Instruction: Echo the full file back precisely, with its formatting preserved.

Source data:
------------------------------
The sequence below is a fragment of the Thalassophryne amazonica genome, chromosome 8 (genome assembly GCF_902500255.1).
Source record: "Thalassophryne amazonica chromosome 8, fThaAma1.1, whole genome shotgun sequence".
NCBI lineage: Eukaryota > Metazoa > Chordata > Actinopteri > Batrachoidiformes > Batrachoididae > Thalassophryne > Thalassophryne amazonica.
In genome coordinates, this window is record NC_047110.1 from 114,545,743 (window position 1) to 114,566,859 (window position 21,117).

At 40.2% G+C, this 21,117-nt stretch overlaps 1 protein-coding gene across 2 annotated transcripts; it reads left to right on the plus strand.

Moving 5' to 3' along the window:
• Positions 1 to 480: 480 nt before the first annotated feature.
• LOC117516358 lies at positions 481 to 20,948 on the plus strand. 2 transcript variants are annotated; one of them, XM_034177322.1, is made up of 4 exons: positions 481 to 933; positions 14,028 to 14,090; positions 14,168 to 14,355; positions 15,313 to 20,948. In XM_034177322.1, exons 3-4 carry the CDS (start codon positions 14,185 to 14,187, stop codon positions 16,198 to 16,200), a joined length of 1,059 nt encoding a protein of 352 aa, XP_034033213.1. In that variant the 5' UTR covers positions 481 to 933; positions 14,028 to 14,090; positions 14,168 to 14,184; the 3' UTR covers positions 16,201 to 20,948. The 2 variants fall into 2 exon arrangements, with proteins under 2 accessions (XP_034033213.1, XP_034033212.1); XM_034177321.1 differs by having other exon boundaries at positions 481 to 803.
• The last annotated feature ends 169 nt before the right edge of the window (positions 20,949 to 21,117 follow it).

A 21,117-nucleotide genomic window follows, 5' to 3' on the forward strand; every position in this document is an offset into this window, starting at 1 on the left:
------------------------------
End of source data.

The sequence below is a fragment of the Thalassophryne amazonica genome, chromosome 8 (genome assembly GCF_902500255.1).
Source record: "Thalassophryne amazonica chromosome 8, fThaAma1.1, whole genome shotgun sequence".
NCBI lineage: Eukaryota > Metazoa > Chordata > Actinopteri > Batrachoidiformes > Batrachoididae > Thalassophryne > Thalassophryne amazonica.
In genome coordinates, this window is record NC_047110.1 from 114,545,743 (window position 1) to 114,566,859 (window position 21,117).

At 40.2% G+C, this 21,117-nt stretch overlaps 1 protein-coding gene across 2 annotated transcripts; it reads left to right on the plus strand.

Moving 5' to 3' along the window:
• Positions 1 to 480: 480 nt before the first annotated feature.
• LOC117516358 lies at positions 481 to 20,948 on the plus strand. 2 transcript variants are annotated; one of them, XM_034177322.1, is made up of 4 exons: positions 481 to 933; positions 14,028 to 14,090; positions 14,168 to 14,355; positions 15,313 to 20,948. In XM_034177322.1, exons 3-4 carry the CDS (start codon positions 14,185 to 14,187, stop codon positions 16,198 to 16,200), a joined length of 1,059 nt encoding a protein of 352 aa, XP_034033213.1. In that variant the 5' UTR covers positions 481 to 933; positions 14,028 to 14,090; positions 14,168 to 14,184; the 3' UTR covers positions 16,201 to 20,948. The 2 variants fall into 2 exon arrangements, with proteins under 2 accessions (XP_034033213.1, XP_034033212.1); XM_034177321.1 differs by having other exon boundaries at positions 481 to 803.
• The last annotated feature ends 169 nt before the right edge of the window (positions 20,949 to 21,117 follow it).

A 21,117-nucleotide genomic window follows, 5' to 3' on the forward strand; every position in this document is an offset into this window, starting at 1 on the left: